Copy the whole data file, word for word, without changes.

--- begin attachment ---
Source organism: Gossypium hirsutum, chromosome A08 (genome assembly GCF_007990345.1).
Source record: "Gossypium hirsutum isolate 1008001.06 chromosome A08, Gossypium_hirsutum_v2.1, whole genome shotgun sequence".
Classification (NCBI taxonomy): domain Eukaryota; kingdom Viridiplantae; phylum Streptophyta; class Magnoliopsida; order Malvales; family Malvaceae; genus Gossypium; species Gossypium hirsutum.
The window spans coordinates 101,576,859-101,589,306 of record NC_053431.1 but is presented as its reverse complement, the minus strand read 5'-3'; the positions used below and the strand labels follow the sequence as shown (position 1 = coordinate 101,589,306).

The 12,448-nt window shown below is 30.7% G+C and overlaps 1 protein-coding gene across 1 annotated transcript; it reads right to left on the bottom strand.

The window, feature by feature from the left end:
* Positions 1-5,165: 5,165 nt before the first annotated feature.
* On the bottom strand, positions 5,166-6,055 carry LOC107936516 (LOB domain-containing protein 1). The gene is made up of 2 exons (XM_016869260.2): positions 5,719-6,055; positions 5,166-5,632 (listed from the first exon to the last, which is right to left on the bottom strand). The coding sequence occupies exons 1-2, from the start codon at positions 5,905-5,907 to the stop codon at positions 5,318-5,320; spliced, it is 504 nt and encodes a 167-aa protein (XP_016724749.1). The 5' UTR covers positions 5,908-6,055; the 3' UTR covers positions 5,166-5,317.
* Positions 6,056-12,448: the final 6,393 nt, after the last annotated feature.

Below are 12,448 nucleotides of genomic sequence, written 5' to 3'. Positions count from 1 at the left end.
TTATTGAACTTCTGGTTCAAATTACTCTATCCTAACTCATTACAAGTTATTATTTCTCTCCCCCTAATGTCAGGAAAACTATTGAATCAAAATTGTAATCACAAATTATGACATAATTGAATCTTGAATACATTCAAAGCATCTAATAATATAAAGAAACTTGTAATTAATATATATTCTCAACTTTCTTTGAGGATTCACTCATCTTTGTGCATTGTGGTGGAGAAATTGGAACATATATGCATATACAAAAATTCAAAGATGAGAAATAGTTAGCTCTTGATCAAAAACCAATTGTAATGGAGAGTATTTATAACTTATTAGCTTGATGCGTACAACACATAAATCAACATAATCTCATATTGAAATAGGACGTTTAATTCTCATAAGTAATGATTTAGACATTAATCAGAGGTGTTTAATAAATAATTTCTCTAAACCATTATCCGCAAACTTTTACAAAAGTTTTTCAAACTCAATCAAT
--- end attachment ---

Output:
Source organism: Gossypium hirsutum, chromosome A08 (genome assembly GCF_007990345.1).
Source record: "Gossypium hirsutum isolate 1008001.06 chromosome A08, Gossypium_hirsutum_v2.1, whole genome shotgun sequence".
Classification (NCBI taxonomy): domain Eukaryota; kingdom Viridiplantae; phylum Streptophyta; class Magnoliopsida; order Malvales; family Malvaceae; genus Gossypium; species Gossypium hirsutum.
The window spans coordinates 101,576,859-101,589,306 of record NC_053431.1 but is presented as its reverse complement, the minus strand read 5'-3'; the positions used below and the strand labels follow the sequence as shown (position 1 = coordinate 101,589,306).

The 12,448-nt window shown below is 30.7% G+C and overlaps 1 protein-coding gene across 1 annotated transcript; it reads right to left on the bottom strand.

The window, feature by feature from the left end:
* Positions 1-5,165: 5,165 nt before the first annotated feature.
* On the bottom strand, positions 5,166-6,055 carry LOC107936516 (LOB domain-containing protein 1). The gene is made up of 2 exons (XM_016869260.2): positions 5,719-6,055; positions 5,166-5,632 (listed from the first exon to the last, which is right to left on the bottom strand). The coding sequence occupies exons 1-2, from the start codon at positions 5,905-5,907 to the stop codon at positions 5,318-5,320; spliced, it is 504 nt and encodes a 167-aa protein (XP_016724749.1). The 5' UTR covers positions 5,908-6,055; the 3' UTR covers positions 5,166-5,317.
* Positions 6,056-12,448: the final 6,393 nt, after the last annotated feature.

Below are 12,448 nucleotides of genomic sequence, written 5' to 3'. Positions count from 1 at the left end.
TTATTGAACTTCTGGTTCAAATTACTCTATCCTAACTCATTACAAGTTATTATTTCTCTCCCCCTAATGTCAGGAAAACTATTGAATCAAAATTGTAATCACAAATTATGACATAATTGAATCTTGAATACATTCAAAGCATCTAATAATATAAAGAAACTTGTAATTAATATATATTCTCAACTTTCTTTGAGGATTCACTCATCTTTGTGCATTGTGGTGGAGAAATTGGAACATATATGCATATACAAAAATTCAAAGATGAGAAATAGTTAGCTCTTGATCAAAAACCAATTGTAATGGAGAGTATTTATAACTTATTAGCTTGATGCGTACAACACATAAATCAACATAATCTCATATTGAAATAGGACGTTTAATTCTCATAAGTAATGATTTAGACATTAATCAGAGGTGTTTAATAAATAATTTCTCTAAACCATTATCCGCAAACTTTTACAAAAGTTTTTCAAACTCAATCAAT